HMRC have published a consultation on their process for risk profiling large businesses.
As part of the tax compliance risk management process for the UK’s largest businesses (generally speaking, those with annual turnover of more than £200 million), HMRC’s Customer Relationship Managers (CRMs) carry out periodic Business Risk Reviews (BRR) to assess each large business’s risk profile. This helps inform how much scrutiny the business and its tax affairs will receive from HMRC. The BRR process was introduced ten years ago and has been largely unchanged since. HMRC are conducting a consultation on the operation of the BRR process and how it might be improved.
The key suggestion in the consultation is a move from the current binary risk rating of large businesses as either ‘low risk’ or ‘non-low risk’. The current approach is criticised for not allowing for differentiation between the range of tax risk management behaviour demonstrated by large business and also a lack of clarity on what ‘benefit’ there is to being rated as ‘low-risk’.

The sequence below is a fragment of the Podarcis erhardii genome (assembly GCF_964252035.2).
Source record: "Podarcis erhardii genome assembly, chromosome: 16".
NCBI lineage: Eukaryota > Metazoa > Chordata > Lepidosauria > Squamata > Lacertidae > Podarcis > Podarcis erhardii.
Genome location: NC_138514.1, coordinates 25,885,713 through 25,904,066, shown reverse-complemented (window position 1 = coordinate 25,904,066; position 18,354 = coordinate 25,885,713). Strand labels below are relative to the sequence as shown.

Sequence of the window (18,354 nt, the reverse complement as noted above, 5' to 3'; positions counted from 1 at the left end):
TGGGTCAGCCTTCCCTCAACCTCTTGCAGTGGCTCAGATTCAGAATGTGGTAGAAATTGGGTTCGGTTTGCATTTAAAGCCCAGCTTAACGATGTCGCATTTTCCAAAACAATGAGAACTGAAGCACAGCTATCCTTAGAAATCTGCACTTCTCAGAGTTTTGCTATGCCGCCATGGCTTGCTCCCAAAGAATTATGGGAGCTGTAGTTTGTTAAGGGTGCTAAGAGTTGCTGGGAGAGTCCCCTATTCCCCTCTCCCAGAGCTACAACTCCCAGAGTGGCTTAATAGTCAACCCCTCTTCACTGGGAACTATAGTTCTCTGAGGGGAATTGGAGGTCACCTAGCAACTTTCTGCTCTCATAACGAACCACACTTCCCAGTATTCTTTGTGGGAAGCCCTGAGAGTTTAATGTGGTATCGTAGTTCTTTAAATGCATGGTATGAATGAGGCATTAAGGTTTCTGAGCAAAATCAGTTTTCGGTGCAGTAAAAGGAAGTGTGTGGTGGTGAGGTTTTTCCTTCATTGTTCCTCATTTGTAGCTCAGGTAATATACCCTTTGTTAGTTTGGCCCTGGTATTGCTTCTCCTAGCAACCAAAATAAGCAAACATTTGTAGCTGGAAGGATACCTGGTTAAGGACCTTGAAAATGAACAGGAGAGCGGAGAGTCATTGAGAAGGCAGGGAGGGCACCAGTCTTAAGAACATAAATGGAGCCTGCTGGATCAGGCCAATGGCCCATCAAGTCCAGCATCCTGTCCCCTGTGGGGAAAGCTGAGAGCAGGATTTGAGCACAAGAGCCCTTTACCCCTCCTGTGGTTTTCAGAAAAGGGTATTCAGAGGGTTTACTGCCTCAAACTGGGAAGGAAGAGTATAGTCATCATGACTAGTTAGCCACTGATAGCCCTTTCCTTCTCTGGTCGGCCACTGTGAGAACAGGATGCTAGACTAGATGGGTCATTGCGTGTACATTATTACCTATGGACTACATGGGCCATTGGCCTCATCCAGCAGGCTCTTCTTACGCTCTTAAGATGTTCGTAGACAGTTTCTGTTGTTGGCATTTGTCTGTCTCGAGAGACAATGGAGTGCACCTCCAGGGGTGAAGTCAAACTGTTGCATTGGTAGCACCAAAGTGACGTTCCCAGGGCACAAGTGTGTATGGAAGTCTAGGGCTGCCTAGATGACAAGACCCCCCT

One proposal is to change to four or five discrete risk categories – for example low risk, low-moderate risk, high-moderate risk, high risk and significant risk. Alternative proposals include an approach similar to the Australian Tax Office which assesses the impact and likelihood of certain risks, or introducing a nine box grid or distributed approach where large businesses are ranked according to their risks and behaviours.
The intended result of each of these proposals is to allow a variety of risk behaviours in taxpayers to be distinguished, and acknowledged in the way that HMRC will interact with large businesses depending on where they sit on the compliance spectrum. Among other things the document raises the possibility of HMRC providing additional support for low risk businesses, for example by offering quicker clearance procedures.
In addition to the mechanics of awarding risk ratings the consultation asks questions on broader topics including the frequency of review, changes to the current inherent and behavioural risk factors, the approach to tax planning, practical application of tax risk governance procedures, risk ratings specific to particular taxes, and the potential requirement for low risk businesses to have implemented a comprehensive Tax Control Framework.
All businesses affected by the BRR process are encouraged to respond to the consultation which closes on 6 December 2017.
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